Yet, we also realise its fragility – the red fence always appears broken up and in some, even akin to an afterthought.

This disintegration is echoed in various other works. Conceived a mere 1 year after, the life depicted in The Scroll gives way to an derelict and empty house in The Scroll 2.

A Slight and Pleasing Dislocation, 1993, Gouache and gesso on board
A Slight and Pleasing Dislocation, 1993, Gouache and gesso on board

There is also the disassembling of the self, and none epitomises this better than in A Slight & Pleasing Dislocation (1993). Rather than suffused with motifs and symbols, as with the artist’s other works, it features a female body floating in mid-air amid a dark background.

In Singing Sphere and Apparatus of Power, tens and hundreds of the gopi hair motif appear to be sucked to the centre by a centripetal force. Yet, even if it proposes a more orderly construct, the gopi motif, inspired by the goddess Gopi, the consort of Hindu god Krishna, lacks a body, unhinged and swirling about in Sikander’s mini universes. They are not unlike the headless floating body in A Slight.

A riff on F. Scott Fitzgerald’s A Diamond as Big as the Ritz, Big Ritz depicts a faceless monk who is balancing precariously atop a tower of figures and a house. An 18th century colonial merchants – one of Sikander’s favourite motifs – is at the top of his game in Seraph, yet appears to be engaged in a tense face-off with a shadowy figure in Confrontation II (2012, 2015). The tides have turned, and once rich and powerful must come to their new predicaments.

Epistrophe (Triptych), 2013-2015, Gouache, ink and gold leaf on paper
Epistrophe (Triptych), 2013-2015, Gouache, ink and gold leaf on paper

As conventional geometry disintegrates, Sikander’s tale also gets more elusive.

Ink runs down the painting like tears in Epistrophe (Triptych), obscuring the original layer of paint.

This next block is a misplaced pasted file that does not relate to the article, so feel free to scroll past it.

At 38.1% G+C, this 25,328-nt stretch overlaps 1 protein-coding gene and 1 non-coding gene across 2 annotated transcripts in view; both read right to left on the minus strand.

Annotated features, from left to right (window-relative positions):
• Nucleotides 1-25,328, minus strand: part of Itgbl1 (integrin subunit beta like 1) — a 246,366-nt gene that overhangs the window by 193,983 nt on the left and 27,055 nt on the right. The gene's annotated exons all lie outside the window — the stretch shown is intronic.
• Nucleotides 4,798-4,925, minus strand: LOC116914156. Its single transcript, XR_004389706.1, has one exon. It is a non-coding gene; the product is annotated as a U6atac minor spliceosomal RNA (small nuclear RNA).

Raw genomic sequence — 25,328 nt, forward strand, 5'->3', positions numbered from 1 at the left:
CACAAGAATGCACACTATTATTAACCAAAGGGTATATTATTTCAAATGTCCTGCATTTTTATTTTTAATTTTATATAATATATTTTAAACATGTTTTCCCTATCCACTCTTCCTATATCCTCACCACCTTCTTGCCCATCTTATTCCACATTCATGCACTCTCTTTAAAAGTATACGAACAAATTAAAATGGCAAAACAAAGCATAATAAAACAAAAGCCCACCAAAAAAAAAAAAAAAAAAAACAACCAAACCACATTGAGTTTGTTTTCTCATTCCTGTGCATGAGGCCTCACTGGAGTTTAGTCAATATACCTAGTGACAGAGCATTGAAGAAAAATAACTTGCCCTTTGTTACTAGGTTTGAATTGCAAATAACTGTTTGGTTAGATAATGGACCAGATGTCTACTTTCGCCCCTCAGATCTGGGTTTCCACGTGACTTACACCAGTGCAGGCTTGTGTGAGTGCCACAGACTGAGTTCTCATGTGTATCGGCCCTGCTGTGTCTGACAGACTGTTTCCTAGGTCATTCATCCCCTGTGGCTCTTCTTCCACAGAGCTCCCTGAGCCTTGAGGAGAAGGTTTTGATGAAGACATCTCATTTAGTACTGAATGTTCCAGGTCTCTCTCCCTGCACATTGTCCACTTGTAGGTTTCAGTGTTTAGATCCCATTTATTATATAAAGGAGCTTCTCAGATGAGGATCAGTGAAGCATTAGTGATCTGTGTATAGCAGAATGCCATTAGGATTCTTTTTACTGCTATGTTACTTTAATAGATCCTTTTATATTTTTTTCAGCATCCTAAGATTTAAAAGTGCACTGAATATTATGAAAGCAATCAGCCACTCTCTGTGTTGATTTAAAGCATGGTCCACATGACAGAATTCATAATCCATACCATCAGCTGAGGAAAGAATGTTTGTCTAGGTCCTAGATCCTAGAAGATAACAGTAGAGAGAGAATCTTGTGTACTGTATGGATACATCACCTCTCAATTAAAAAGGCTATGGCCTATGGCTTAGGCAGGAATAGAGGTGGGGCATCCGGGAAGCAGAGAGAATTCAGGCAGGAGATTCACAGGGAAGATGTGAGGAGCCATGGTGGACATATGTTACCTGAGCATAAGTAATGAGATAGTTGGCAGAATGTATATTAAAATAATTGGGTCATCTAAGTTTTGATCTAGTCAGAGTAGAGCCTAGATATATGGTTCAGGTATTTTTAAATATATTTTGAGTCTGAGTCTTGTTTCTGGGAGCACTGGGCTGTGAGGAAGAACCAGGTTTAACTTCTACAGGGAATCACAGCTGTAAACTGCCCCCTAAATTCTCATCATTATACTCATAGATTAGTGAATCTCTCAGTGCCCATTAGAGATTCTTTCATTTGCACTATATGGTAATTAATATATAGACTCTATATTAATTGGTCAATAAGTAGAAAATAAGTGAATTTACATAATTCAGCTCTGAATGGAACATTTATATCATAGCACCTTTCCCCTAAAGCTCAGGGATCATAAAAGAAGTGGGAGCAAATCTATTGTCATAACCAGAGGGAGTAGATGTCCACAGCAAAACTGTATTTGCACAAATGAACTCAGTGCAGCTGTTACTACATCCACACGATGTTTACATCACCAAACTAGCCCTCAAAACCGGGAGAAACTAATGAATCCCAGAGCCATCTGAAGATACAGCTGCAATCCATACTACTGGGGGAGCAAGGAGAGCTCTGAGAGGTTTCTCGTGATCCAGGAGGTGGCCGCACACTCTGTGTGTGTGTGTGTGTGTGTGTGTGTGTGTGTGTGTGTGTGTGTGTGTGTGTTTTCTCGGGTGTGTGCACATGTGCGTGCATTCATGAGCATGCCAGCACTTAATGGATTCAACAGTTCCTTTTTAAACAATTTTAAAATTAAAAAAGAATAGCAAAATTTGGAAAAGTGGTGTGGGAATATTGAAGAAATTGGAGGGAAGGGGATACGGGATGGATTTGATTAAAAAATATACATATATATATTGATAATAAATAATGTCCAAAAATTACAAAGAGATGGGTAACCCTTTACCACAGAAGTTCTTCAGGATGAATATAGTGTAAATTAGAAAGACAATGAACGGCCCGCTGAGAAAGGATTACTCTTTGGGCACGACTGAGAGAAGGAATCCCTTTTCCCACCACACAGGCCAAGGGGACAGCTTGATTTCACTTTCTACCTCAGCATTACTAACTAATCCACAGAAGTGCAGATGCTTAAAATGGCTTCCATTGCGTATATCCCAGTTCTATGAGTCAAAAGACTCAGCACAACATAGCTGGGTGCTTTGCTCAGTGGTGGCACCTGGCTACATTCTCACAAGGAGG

A graphical notation of the score from the artist’s The Last Post, Practice makes Perfect is composed of indecipherable notes, Urdu calligraphy and the gopi hair motif, and recalls British composer Cornelius Cardew’s Treatise in the marrying of the visual with sound. At a mind-boggling 193 pages, Cardew never explicit instructions on how to play the Treatise, allowing many different interpretations of the piece.

The Last Post, 2010, Single-channel HD digital animation with 5.1 surround sound
The Last Post, 2010, Single-channel HD digital animation with 5.1 surround sound

That idea is explored further in Parallax, a mesmerising animation art piece inspired by the Emirates’ geography and comprising of hundreds of paintings and drawings. Set against Du Yun’s atmospheric soundtrack, the result is exuberant without being loud. The rapid taking over of one painting by another is said to echo the power tensions within the U.A.E. A tension embodied in the title of the work itself, for in photographic terms, parallax is the difference between what is seen through the viewfinder and what is being recorded.

And if you’re still tempted to ask, “where are the facts, and where is fiction, amid all this storytelling?” Well, it depends on where you stand at the time of that question.

 

Exhibition view. Photo by Scott Brooks
Exhibition view. Photo by Scott Brooks
Exhibition Venue:
Chantal Miller Gallery, Asia Society Hong Kong Center, The Hong Kong Jockey Club Former Explosives Magazine,
9 Justice Drive, Admiralty, Hong Kong
Opening Hours:
Tuesday – Sunday: 11 am – 6 pm
Last Thursday of April and May: 11 am – 8 pm
Closed on Mondays
In view till July 9, 2016

Christie Lee is a Hong Kong-based arts journalist, her articles have been published in Art + Auction, Artsy Editorial, Art in Asia, Baccarat magazine and Yishu. She has a degree in English literature and political science from McGill University.